My fear is that the religion will be increasingly mentioned with politics. True, no party is running down secularism, not even the BJP. The party’s manifesto does not use secularism even once. Yet the BJP talks about the freedom struggle and does not write of the sacrifices of leaders like Maulana Abul Kalam Azad and Abdul Ghaffar Khan. But the cat is out of the bag when it does not mention Nehru, the torch-bearer of independence struggle. What is disconcerting in the manifesto is that India will admit the persecuted Hindus from every clime and country. This is in line with the policy of Israel which says that it is a homeland of every Jew, who can walk in whenever he or she feels doing so.
Against this stance of the BJP, it is not surprising to find the party supporting to Modi’s man Friday, Amit Shah, who said in UP to take “revenge” in the Lok Sabha elections. He did not mention the word, Muslim, but everyone could infer what he meant was that they should be punished at the polls.
The Samajwadi Party’s Azam Khan, trying to be Muslims’ Modi, has had no shame in his attempt to communalise the armed forces. He has neither withdrawn his words nor is he apologising. His remark that only Indian Muslim soldiers captured the Kargil heights, not the Hindus, indicates his polluted thinking. He even does not know that it is the regiments which fight and they have soldiers of all communities. A regiment wins or loses, not soldiers of a particular community.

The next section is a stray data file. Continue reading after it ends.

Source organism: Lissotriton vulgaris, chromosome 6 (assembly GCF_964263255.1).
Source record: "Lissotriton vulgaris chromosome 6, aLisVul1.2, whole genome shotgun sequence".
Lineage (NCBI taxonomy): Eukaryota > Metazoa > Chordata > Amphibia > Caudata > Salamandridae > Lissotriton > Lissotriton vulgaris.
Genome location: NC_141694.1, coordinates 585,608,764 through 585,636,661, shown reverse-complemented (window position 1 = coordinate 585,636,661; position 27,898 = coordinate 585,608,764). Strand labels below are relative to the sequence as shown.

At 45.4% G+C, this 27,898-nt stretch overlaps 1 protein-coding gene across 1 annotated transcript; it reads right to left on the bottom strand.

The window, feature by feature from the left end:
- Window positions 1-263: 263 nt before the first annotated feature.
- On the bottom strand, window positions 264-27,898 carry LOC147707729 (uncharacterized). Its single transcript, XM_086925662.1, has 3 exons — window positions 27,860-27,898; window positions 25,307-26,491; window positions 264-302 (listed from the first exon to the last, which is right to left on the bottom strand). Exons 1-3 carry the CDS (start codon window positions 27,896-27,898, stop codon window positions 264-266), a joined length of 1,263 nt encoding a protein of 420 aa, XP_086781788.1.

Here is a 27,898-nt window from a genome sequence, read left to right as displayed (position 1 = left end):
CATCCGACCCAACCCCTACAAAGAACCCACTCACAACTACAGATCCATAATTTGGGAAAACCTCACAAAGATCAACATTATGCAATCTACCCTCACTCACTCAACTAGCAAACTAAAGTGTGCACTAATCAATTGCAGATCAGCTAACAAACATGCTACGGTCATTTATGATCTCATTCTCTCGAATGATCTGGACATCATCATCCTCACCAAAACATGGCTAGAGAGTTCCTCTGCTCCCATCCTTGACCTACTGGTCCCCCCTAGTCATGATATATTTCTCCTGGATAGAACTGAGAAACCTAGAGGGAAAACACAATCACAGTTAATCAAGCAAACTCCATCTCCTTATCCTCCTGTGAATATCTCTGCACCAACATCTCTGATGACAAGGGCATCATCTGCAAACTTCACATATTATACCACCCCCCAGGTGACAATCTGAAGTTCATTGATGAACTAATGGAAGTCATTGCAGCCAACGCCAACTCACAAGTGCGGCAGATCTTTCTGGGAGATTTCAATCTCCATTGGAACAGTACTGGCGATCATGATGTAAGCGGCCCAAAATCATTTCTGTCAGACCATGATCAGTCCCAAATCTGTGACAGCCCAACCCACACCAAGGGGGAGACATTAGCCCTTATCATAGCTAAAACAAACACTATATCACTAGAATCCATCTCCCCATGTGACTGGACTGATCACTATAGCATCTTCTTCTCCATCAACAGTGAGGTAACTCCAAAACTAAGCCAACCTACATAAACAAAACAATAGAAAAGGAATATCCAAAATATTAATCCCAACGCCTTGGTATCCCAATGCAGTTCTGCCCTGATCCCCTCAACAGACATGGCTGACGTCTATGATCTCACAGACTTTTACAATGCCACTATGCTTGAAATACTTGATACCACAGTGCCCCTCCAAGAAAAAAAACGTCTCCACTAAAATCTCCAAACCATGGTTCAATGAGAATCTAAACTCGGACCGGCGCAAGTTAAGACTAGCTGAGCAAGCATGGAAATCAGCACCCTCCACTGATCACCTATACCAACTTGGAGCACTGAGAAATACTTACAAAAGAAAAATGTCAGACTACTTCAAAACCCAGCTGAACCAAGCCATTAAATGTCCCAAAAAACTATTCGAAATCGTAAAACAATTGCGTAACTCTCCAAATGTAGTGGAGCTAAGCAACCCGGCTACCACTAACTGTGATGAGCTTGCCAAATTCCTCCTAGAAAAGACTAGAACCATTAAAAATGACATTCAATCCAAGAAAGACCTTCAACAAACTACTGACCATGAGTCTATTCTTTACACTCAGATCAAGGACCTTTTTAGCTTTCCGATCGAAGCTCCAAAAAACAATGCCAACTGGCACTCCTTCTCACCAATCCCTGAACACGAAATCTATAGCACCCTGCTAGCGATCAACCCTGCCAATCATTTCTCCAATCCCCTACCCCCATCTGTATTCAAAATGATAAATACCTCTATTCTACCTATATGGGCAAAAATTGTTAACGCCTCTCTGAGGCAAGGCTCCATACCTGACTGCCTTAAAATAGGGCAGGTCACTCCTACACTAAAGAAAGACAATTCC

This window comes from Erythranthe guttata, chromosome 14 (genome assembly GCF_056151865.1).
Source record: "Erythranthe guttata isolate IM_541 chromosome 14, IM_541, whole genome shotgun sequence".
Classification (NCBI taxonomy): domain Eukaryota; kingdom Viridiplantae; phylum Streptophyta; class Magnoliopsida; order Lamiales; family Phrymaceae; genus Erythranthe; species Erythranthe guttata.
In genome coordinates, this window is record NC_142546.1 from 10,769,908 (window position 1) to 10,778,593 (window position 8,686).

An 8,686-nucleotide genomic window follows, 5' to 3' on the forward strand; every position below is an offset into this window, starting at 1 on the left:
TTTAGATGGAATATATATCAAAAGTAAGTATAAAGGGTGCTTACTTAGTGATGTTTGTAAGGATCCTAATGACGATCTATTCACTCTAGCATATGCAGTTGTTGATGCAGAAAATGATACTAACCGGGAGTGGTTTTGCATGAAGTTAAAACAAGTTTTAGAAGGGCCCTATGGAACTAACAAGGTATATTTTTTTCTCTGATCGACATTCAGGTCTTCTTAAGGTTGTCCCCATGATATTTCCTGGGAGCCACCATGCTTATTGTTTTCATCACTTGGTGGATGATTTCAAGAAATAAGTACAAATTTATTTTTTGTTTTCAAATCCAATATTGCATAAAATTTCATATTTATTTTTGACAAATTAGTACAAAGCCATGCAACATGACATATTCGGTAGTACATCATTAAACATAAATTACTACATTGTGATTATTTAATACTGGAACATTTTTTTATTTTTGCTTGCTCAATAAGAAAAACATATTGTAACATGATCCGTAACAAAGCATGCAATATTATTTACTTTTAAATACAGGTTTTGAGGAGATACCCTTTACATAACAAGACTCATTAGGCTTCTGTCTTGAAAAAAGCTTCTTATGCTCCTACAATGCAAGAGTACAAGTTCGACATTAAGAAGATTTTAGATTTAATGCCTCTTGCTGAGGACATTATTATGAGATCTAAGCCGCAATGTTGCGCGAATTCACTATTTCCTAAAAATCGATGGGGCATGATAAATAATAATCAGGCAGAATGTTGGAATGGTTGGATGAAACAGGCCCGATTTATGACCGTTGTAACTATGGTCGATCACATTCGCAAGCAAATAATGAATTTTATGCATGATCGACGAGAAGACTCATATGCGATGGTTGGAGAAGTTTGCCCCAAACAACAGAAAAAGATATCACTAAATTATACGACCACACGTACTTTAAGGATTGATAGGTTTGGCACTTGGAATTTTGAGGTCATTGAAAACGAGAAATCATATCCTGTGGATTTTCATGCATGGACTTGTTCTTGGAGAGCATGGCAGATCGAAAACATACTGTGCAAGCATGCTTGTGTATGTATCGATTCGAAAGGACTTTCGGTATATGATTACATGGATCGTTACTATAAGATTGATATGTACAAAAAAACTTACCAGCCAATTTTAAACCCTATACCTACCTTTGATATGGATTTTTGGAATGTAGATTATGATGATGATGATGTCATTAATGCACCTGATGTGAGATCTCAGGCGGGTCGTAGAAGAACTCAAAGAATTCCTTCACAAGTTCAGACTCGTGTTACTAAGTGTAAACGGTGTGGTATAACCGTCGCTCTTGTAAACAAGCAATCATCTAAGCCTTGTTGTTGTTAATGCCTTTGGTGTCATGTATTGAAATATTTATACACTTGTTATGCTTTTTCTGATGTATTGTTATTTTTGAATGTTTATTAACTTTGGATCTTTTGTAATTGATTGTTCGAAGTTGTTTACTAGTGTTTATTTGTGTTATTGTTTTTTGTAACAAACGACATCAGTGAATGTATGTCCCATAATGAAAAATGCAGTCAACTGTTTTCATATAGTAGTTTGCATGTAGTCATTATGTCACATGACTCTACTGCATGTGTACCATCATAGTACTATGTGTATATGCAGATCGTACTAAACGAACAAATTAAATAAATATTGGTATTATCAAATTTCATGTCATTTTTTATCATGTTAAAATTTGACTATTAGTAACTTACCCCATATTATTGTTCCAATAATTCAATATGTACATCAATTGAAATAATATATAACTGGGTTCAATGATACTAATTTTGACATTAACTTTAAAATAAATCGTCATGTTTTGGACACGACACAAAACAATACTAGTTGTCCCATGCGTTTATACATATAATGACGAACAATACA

Such persons, including Amit Shah, should have been disqualified from contesting the elections. Yet the Election Commission has preferred to impose a ban on them from making speeches in UP, the state to which the two belong. The punishment should have been more severe.
The caste factor which has affected the electorate, in fact, is the sub-caste. Dalits have many castes and the creamy layer dictates the government. The upper castes have Marathas, Rajputs, Jats and so on. Today, the baradari (community) members of the same caste are negating the fair election in a democratic society. How effectively we fight against the sub-caste menace will indicate whether we are really a democratic and pluralistic society. The manner in which the political parties compromise and conquer such malpractices will prove if democracy is really ingrained in us.
The current Lok Sabha election gives little hope because the candidates are stopping at nothing to increase votes. The use of money, however difficult, can be tracked. Even religious appeals can be curbed. But the caste cannot be. I do not know how long it would take us to raise above all these considerations. Until we do so, we should remain democratic on paper, not in the way the Western democracies are. And what do we do about personal attacks and abuses which leaders of political parties are exchanging? This is another story to tell.